Billboard Country Airplay and Country Albums Chart (September 12th)

Billboard Country Airplay

1. Sam Hunt–“House Party” (up 1)
2. Dustin Lynch–“Hell of a Night” (up 1)
3. Thomas Rhett–“Crash and Burn” (up 1)
4. Chris Janson–“Buy Me a Boat” (up 1)
5. Keith Urban–“John Cougar, John Deere, John 3:16” (up 1)
6. Frankie Ballard–“Young and Crazy” (down 5)
7. Brett Eldredge–“Lose My Mind” (up 1)
8. Kenny Chesney–“Save It for a Rainy Day” (up 1)
9. Maddie & Tae–“Fly” (up 3)
10. Florida Georgia Line–“Anything Goes” (up 1)
11. Eric Church–“Like a Wrecking Ball”
12. Chase Rice–“Gonna Wanna Tonight” (up 1)
13. Luke Bryan–“Strip It Down” (up 3)
14. Cole Swindell–“Let Me See Ya Girl” (up 1)
15. Zac Brown Band–“Loving You Easy” (down 8)
16. Old Dominion–“Break Up With Him” (up 1)
17. Dan + Shay–“Nothin’ Like You” (up 1)
18. Blake Shelton–“Gonna” (up 4) [biggest gainer]
19. Jake Owen–“Real Life”
20. Lady Antebellum–“Long Stretch of Love”
21. Kip Moore–“I’m To Blame”
22. Carrie Underwood–“Smoke Break” (up 2)
23. Cam–“Burning House”
24. Chris Young–“I’m Comin’ Over” (up 1)
25. Big & Rich–“Run Away With You” (up 1)
26. Brothers Osborne–“Stay a Little Longer” (up 1)
27. Tim McGraw–“Top of the World” (up 2)
28. Parmalee–“Already Callin’ You Mine”
29. Jason Aldean–“Gonna Know We Were Here” (up 1)
30. Kelsea Ballerini–“Dibs” (re-entering top 30)

  • new #1: “House Party”
  • next week’s #1 prediction: “Hell of a Night”
  • Michael Ray’s “Kiss You in the Morning” fell out of the top 30, only to be replaced by Kelsea Ballerini’s “Dibs”
  • hope for country music exists, as Maddie & Tae are inside the top ten with “Fly”

Billboard Top Country Albums

1. Luke Bryan–Kill the Lights [please, someone take this slot back from this horrendous album]
2. Kip Moore–Wild Ones [debut]
3. Elvis Presley–Elvis Presley Forever
4. Sam Hunt–Montevallo
5. Zac Brown Band–Jekyll + Hyde
6. Eric Church–The Outsiders
7. Florida Georgia Line–Anything Goes
8. Alan Jackson–Angels and Alcohol
9. Little Big Town–Painkiller
10. Brantley Gilbert–Just as I Am
11. Jason Isbell–Something More Than Free
12. Jason Aldean–Old Boots, New Dirt
13. Luke Bryan–Crash My Party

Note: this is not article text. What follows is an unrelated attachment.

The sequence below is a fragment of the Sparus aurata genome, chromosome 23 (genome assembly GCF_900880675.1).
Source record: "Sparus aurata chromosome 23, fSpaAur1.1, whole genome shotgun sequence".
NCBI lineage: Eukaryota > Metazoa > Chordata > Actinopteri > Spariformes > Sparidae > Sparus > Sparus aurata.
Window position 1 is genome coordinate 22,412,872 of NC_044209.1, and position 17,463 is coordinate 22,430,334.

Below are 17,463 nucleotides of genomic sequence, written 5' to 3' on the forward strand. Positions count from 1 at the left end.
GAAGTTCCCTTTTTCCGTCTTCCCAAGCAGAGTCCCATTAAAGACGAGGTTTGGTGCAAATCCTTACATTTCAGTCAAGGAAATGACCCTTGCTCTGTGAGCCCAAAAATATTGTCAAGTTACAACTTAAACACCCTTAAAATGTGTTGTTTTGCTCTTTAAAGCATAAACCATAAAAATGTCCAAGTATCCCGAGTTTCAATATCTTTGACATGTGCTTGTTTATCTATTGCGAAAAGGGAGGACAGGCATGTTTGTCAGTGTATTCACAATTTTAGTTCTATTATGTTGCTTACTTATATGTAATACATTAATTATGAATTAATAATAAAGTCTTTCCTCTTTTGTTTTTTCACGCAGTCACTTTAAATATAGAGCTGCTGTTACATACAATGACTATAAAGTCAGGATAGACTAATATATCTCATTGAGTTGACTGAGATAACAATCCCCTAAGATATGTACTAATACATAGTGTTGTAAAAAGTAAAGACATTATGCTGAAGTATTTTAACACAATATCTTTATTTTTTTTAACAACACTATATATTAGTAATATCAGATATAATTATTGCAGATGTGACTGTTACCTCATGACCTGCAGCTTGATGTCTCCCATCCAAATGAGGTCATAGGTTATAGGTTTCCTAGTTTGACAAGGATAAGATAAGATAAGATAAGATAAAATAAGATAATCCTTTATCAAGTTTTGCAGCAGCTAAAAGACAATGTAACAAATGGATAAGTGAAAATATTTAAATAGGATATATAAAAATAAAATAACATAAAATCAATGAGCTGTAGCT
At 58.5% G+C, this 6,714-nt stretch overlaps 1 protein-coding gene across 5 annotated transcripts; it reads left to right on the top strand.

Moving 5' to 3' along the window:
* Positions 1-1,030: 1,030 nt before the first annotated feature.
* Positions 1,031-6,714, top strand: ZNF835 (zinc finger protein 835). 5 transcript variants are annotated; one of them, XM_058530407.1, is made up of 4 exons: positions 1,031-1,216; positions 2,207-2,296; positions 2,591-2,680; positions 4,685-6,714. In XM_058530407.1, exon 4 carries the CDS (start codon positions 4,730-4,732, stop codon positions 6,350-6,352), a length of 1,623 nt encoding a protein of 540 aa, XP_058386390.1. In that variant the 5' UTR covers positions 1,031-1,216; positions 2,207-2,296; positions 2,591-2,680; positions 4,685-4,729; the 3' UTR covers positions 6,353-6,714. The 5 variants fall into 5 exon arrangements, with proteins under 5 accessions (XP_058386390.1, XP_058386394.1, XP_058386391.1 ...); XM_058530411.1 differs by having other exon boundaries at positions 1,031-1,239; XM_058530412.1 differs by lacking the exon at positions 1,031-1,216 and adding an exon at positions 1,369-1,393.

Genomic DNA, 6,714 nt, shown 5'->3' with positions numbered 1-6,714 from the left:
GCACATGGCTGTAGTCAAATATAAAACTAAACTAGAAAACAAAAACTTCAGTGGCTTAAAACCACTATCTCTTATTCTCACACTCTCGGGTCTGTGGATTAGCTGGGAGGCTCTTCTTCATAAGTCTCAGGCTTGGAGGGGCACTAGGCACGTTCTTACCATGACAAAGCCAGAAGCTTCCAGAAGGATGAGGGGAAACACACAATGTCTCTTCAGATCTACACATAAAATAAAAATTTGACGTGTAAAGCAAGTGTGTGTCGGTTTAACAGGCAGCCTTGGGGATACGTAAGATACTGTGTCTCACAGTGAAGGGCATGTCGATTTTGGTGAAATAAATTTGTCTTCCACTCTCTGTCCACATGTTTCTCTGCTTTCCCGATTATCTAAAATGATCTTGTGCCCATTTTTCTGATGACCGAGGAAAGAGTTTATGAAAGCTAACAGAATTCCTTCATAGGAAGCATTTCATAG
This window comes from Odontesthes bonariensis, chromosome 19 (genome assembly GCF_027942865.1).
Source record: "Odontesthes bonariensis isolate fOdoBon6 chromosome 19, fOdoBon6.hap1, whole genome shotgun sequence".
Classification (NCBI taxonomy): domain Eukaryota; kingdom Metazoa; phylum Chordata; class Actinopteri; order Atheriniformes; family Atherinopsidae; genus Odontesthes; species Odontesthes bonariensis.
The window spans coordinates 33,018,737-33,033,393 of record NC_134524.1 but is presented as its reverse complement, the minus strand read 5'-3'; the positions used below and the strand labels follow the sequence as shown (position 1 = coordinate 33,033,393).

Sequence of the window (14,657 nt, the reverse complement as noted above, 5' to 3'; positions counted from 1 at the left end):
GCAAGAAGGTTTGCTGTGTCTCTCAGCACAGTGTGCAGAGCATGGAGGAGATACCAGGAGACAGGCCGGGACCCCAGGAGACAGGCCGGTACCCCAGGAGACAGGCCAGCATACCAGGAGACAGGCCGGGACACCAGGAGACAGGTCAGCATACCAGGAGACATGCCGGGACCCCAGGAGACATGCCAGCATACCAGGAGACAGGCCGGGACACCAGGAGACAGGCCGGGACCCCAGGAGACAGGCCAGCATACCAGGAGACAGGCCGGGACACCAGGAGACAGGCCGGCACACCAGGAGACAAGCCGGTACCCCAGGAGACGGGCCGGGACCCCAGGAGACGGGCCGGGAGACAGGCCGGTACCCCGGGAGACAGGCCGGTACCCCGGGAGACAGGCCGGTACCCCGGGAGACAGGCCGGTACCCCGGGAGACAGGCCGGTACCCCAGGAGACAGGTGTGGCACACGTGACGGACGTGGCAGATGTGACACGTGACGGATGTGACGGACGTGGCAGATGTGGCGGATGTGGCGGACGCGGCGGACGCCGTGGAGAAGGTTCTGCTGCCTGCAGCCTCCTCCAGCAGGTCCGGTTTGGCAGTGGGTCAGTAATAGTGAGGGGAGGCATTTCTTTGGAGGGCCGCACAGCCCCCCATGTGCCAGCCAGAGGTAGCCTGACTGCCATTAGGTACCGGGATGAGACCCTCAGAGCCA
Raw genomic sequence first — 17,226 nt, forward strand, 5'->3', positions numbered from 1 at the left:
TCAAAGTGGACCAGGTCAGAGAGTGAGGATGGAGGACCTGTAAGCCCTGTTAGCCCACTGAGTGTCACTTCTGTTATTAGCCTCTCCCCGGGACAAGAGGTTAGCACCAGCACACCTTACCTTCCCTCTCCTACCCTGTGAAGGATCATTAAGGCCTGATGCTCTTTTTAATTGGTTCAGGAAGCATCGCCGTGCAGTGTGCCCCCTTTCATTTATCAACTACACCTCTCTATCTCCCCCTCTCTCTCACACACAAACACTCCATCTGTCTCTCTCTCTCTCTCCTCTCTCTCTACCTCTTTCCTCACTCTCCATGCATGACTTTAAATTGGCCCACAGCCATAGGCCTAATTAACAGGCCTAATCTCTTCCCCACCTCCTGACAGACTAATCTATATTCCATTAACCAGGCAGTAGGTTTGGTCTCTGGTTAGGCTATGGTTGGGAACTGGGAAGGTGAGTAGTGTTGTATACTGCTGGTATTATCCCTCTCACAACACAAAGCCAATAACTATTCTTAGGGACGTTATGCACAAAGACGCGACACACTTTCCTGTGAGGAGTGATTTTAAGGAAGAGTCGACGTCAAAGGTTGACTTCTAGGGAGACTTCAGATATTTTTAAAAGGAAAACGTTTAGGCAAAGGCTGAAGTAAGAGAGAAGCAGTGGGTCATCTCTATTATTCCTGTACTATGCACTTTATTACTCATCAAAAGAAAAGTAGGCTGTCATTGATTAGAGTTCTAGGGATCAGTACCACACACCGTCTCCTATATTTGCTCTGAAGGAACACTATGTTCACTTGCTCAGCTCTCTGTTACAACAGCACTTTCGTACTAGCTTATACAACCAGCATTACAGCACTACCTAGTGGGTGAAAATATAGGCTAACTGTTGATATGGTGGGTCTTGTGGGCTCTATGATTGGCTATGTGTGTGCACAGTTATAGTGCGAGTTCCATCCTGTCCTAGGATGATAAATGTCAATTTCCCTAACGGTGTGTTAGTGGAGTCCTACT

14. Kacey Musgraves–Pageant Material
15. Various Artists–Now That’s What I Call Country, Volume 8
16. Michael Ray–Michael Ray
17. Zac Brown Band–Greatest Hits So Far…
18. Kenny Chesney–The Big Revival
19. A Thousand Horses–Southernality
20. Chase Rice–Ignite the Night
21. Pat Green–Home
22. Kelsea Ballerini–The First Time
23. Cole Swindell–Cole Swindell
24. Willie Nelson/Merle Haggard–Django and Jimmie
25. Chris Stapleton–Traveler

  • Luke Bryan remains at #1…I don’t think I need to explain how thoroughly depressing this is
  • Kip Moore’s pretty good rock album Wild Ones debuts at #2
  • after a debut at #5, Pat Green’s Home falls all the way to #21
  • A Thousand Horses moved up from #29 to #19 with Southernality

Source: Billboard

Steven Tyler and Kelsea Ballerini To Reveal CMA Award Nominees

I don’t know which of these names is more telling: Steven Tyler, the Aerosmith frontman who recently followed the trend of rockers “going country” with his single “Love is Your Name,” or Kelsea Ballerini, the label-made singer of straight pop “Love Me Like You Mean It” and female-bro-country single “Dibs.” Together, these two names perfectly sum up the current state of country music, and these two have been chosen by the Country Music Association to reveal the 2015 nominees for country music’s most prestigious honor. Tyler and Ballerini will announce the nominees in five categories live on Wednesday, September 9th, in New York City. The announcements will air on ABC’s Good Morning America, and Steven Tyler will perform the aforementioned “Love is Your Name.”

“When I was asked to announce the nominees for the ever-so-prestigious CMA Awards this year, I actually whispered, ‘They really want me?’ I’m just humbled by the open arms of the Country community and am honored to take part in this BIG moment,” said Tyler.

“I’ve grown up watching the CMA Awards and am such a fan of everything CMA does and represents,” said Ballerini. “To be able to announce the nominations for the Awards this year with THE Steven Tyler makes me beyond excited.”